The venerable Royal Society for the encouragement of Arts, Manufactures and Commerce (est 1754) has a good chance of becoming one of the few membership bodies that combines a great range of face-to-face events and lectures with sociability and knowledge-sharing online, harnessing both to make-a-difference external projects.
Last week's RSA seminar about the social impact of the web - reported by Robin Hamman, Simon Dickson, Andrew Brown - was interesting in its own right. Just as interesting for me was confirmation from chief executive Matthew Taylor that the RSA is launching a major programme to network the 26,000 members (known as Fellows), as I trailed last year.
The head of marketing and communication, Susan Butler, is leading an exploration into how best to do this, including a major event in October when the whole of the RSA HQ will be used by staff, Fellows and well-wishers for creative sessions to help design what's appropriate.
I believe my friend Steve Moore, at Policy Unplugged, is involved, so I'm confident it will be fun and productive. I met Susan for a chat and enthused about the scope for using workshop games to play through possible online systems, as described here.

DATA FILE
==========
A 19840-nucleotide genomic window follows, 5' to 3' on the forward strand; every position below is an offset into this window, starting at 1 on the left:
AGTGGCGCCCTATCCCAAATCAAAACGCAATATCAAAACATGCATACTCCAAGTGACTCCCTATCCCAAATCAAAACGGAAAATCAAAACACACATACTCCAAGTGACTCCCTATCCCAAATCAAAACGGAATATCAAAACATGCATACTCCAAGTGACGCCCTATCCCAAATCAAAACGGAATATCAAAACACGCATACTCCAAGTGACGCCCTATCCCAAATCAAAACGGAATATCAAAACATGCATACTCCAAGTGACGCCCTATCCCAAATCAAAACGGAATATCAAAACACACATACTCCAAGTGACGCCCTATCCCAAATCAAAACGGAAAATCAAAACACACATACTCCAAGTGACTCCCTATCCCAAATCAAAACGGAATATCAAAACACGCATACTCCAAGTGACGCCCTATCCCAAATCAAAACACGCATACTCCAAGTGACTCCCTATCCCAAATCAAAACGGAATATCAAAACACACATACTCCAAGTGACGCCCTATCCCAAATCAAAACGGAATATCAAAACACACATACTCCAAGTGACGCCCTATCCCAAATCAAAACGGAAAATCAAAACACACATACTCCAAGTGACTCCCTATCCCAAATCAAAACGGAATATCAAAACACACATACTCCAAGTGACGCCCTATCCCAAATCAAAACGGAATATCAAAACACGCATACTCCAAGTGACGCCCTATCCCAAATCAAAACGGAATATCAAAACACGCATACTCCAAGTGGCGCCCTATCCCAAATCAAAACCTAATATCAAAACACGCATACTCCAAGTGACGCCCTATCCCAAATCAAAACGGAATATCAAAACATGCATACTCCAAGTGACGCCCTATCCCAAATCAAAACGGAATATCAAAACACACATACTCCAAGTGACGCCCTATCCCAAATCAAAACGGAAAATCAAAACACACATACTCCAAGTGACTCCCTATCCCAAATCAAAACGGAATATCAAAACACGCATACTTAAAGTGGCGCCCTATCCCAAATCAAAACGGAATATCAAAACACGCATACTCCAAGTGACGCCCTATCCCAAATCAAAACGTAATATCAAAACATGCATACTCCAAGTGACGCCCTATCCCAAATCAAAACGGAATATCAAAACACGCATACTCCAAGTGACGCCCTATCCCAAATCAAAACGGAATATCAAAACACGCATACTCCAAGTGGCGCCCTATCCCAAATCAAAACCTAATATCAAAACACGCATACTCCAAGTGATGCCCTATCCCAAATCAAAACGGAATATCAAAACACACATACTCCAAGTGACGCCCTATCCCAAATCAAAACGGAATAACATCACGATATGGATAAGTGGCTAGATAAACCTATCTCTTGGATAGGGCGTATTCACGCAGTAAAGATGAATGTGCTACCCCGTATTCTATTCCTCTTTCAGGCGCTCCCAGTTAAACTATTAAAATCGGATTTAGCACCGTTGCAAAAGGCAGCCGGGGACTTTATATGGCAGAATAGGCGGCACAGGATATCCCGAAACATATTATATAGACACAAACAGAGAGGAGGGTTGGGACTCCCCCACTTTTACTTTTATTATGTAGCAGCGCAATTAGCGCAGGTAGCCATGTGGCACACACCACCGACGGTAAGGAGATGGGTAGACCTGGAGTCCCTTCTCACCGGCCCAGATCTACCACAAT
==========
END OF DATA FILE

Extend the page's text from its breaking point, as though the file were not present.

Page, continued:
However, what really made me feel it could all be rather special was the number of smart online people I met at the seminar who were saying ... the RSA seems to be an interesting place .... I was thinking of joining up. That's in addition to those who are already Fellows. Subscriptions are fairly modest at £135 a year.
If Matthew, Susan and others involved are prepared to make this a fairly open process, drawing on expertise of current and new Fellows, the RSA could fulfil its promise of becoming a real collective-intelligence think tank.
I do have one slight reservation. As I understand it, at present the aim is to network the Fellows somewhat independently of the staff. That's probably with the best of intentions, so we feel some independence from the institution, and ability to develop new ideas and projects. However, I think that assumption - if correct - should be reviewed. Instead of an old-style staff-volunteers-members mentality, how about thinking of the RSA - and its wider relationships - as one big system of knowledge and creativity, within which people can mix and match around their interests and activities. Matthew's Blog is called "The view from the 4th floor ..." while Fellows are most frequently found socialising or studying in the bar and library in the basement. I think it's time we all met up in the same space.